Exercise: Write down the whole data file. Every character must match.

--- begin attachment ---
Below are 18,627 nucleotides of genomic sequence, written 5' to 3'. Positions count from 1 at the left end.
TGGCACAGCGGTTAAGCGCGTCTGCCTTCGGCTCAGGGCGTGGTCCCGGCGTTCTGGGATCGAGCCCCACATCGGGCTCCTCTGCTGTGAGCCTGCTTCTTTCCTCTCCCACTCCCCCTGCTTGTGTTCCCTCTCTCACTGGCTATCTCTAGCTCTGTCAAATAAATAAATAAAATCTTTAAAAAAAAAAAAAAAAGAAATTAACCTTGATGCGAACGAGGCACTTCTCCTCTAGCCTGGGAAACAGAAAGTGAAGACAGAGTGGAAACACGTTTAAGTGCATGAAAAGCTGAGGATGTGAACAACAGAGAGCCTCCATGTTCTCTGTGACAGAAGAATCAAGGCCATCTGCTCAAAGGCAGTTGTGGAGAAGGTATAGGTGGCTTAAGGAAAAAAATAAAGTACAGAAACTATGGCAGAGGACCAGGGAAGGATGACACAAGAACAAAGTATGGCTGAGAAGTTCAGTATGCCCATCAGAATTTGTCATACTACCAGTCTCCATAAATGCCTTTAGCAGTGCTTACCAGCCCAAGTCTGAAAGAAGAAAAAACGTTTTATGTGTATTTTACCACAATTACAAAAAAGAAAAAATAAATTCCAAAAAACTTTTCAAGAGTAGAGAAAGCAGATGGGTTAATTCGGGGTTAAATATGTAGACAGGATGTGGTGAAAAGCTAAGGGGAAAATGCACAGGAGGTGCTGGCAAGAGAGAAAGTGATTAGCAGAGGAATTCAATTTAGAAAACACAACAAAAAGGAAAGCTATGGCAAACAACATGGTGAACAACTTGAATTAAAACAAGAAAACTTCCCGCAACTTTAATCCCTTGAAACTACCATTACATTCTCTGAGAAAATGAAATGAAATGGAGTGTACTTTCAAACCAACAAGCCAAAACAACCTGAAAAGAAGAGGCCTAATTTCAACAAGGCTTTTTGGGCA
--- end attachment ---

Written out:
Below are 18,627 nucleotides of genomic sequence, written 5' to 3'. Positions count from 1 at the left end.
TGGCACAGCGGTTAAGCGCGTCTGCCTTCGGCTCAGGGCGTGGTCCCGGCGTTCTGGGATCGAGCCCCACATCGGGCTCCTCTGCTGTGAGCCTGCTTCTTTCCTCTCCCACTCCCCCTGCTTGTGTTCCCTCTCTCACTGGCTATCTCTAGCTCTGTCAAATAAATAAATAAAATCTTTAAAAAAAAAAAAAAAAGAAATTAACCTTGATGCGAACGAGGCACTTCTCCTCTAGCCTGGGAAACAGAAAGTGAAGACAGAGTGGAAACACGTTTAAGTGCATGAAAAGCTGAGGATGTGAACAACAGAGAGCCTCCATGTTCTCTGTGACAGAAGAATCAAGGCCATCTGCTCAAAGGCAGTTGTGGAGAAGGTATAGGTGGCTTAAGGAAAAAAATAAAGTACAGAAACTATGGCAGAGGACCAGGGAAGGATGACACAAGAACAAAGTATGGCTGAGAAGTTCAGTATGCCCATCAGAATTTGTCATACTACCAGTCTCCATAAATGCCTTTAGCAGTGCTTACCAGCCCAAGTCTGAAAGAAGAAAAAACGTTTTATGTGTATTTTACCACAATTACAAAAAAGAAAAAATAAATTCCAAAAAACTTTTCAAGAGTAGAGAAAGCAGATGGGTTAATTCGGGGTTAAATATGTAGACAGGATGTGGTGAAAAGCTAAGGGGAAAATGCACAGGAGGTGCTGGCAAGAGAGAAAGTGATTAGCAGAGGAATTCAATTTAGAAAACACAACAAAAAGGAAAGCTATGGCAAACAACATGGTGAACAACTTGAATTAAAACAAGAAAACTTCCCGCAACTTTAATCCCTTGAAACTACCATTACATTCTCTGAGAAAATGAAATGAAATGGAGTGTACTTTCAAACCAACAAGCCAAAACAACCTGAAAAGAAGAGGCCTAATTTCAACAAGGCTTTTTGGGCA